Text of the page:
The Petitioner acknowledged his signature on the plea petition and said he had signed it at counsel's office after being in court on the day he later entered the plea. The Petitioner said that counsel only provided him with the last page of the document and that he had not seen the portion of the plea petition containing the disposition of the charges and the respective sentences until his mother mailed it to him after he was in the Tennessee Department of Correction (TDOC). He said he did not go over this portion of the plea petition with counsel before he entered his pleas. He said they returned to court to enter the pleas. When asked why he did not tell the court at the plea hearing that Indictment 290005 was supposed to be dismissed pursuant to the plea agreement when the State announced that the Petitioner would plead guilty to Count 1 of that indictment, he said he had not been informed he could speak "out of turn." He said, "I just played my part and did what I was told." The Petitioner recalled standing before the court and reviewing the terms of the plea agreement and the judge's asking him questions about the agreement. The Petitioner said, however, that he did not understand the terms of the agreement.

         The Petitioner testified that counsel told him he was "pleading out to a universal plea." The Petitioner said that based upon the advice he received from counsel, he understood this to mean all of his sentences would be concurrent. He said, however, that after he reached the penitentiary, he learned that a "universal plea" was something recognized in federal courts but not in Tennessee courts and that his "out date" was in 2027. He said he did not understand when he entered his pleas that some of his sentences were to be served consecutively. He acknowledged that the transcript of the plea hearing reflected that some sentences were to be served consecutively but stated that he did not say anything during the hearing because he did not think he could "blurt out" that he had not agreed to consecutive sentences.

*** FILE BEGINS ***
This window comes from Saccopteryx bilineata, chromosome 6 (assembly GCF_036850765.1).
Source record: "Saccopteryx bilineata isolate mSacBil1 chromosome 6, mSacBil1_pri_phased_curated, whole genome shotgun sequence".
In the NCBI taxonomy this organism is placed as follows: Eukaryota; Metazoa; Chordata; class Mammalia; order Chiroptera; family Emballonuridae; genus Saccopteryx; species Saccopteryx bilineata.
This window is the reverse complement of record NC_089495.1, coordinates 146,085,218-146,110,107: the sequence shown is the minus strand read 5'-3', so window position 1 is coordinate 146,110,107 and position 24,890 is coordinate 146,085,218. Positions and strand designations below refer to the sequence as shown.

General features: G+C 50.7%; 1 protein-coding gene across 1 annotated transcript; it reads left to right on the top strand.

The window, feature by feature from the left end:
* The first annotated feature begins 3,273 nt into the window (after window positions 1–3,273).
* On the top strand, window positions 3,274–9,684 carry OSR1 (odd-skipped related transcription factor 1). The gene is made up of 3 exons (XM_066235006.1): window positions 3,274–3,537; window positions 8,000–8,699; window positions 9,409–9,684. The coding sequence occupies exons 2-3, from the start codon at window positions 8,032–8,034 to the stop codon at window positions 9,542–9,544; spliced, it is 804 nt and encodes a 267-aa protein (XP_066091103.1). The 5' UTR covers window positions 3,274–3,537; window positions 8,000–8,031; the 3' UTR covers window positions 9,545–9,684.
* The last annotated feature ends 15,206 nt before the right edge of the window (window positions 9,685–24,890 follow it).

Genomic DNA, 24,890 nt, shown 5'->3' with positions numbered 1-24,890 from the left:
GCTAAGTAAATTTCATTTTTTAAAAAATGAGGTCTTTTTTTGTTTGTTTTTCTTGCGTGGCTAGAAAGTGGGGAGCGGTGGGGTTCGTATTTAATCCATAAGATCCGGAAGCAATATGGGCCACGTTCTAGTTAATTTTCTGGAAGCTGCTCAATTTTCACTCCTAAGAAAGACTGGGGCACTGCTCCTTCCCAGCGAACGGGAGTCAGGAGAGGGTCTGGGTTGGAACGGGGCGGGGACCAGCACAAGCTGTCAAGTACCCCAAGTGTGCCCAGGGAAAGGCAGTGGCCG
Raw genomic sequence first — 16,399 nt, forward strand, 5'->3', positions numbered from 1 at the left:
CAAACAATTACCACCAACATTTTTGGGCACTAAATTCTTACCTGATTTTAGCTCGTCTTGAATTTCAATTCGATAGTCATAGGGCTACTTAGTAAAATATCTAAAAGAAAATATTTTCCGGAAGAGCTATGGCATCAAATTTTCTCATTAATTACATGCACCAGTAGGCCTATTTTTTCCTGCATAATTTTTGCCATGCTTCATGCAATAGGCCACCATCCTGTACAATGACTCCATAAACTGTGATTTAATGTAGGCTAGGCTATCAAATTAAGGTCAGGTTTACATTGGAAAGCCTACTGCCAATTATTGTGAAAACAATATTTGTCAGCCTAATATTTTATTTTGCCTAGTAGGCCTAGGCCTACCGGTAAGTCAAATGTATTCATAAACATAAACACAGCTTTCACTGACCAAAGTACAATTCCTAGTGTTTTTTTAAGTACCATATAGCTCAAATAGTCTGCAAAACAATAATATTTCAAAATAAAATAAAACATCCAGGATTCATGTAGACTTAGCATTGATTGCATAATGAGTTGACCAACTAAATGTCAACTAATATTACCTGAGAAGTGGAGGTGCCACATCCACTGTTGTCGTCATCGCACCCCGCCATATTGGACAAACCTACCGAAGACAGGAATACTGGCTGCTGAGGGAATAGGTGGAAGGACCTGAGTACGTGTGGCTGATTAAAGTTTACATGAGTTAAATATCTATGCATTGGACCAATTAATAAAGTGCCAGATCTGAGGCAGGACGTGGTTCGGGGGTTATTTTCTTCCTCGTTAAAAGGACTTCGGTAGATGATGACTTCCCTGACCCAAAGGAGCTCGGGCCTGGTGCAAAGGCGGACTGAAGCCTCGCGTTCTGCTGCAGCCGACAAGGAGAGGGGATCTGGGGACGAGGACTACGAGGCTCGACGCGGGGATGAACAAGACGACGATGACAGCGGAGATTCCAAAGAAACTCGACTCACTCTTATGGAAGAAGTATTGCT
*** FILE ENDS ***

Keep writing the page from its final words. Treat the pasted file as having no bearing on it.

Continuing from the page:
The Petitioner testified that after he learned about the length of his sentences, he called his mother, who contacted counsel. The Petitioner said his mother and counsel exchanged text messages, that counsel said he would "get it fixed, " that counsel stopped communicating with the Petitioner's mother, and that his mother contacted the "board of professionals."

         The Petitioner testified that he understood he would face a trial on all of the charges if he received post-conviction relief. He said this was his "plan." He said he had never pleaded guilty to another offense before the date on which he pleaded guilty in the present case.

         The Petitioner testified that he had two codefendants in the March 2011 aggravated robbery to which he pleaded guilty. He agreed that he had been arrested on additional charges while the aggravated robbery charge was pending, that he failed to appear for court, and that his bond had been revoked. He said that he had an attorney before counsel and that the first attorney never told him that aggravated robbery required 85% service of the sentence. He said he decided against having the first attorney continue representation after the attorney told him he would rather have the State's case than the Petitioner's case. He thought he filed a bar complaint against this attorney and said he came before the trial court about retaining a different attorney. He agreed he had a pending trial date when counsel assumed representation, and he thought the judge said a new attorney would have to be prepared for the scheduled trial date.

          The Petitioner testified that he met with counsel twice while he was incarcerated and twice while he was on bond. He said counsel never told him that he would have to serve 85% of an aggravated robbery sentence. When shown the plea agreement, he said that notwithstanding the language indicating that for aggravated robbery, he was to serve eight years with a minimum of 85%, he thought he would serve 30% because he was a Range I offender. He acknowledged that although he had not seen this portion of the document when he pleaded guilty, the trial judge had reviewed it line by line at the plea hearing. He acknowledged that the transcript of the plea hearing reflected that the assistant district attorney had stated that the effective sentence pursuant to the plea agreement was thirteen years, with the first eight years to be served at 85% and the remaining time as a Range I offender with 30% release eligibility. He also acknowledged that he stood at the podium when the trial judge advised him he would serve 85% for the aggravated robbery conviction and when counsel represented to the court that he had advised the Petitioner accordingly. The Petitioner said that he had responded, "Yes, sir, " when asked by the judge if he understood the plea agreement ...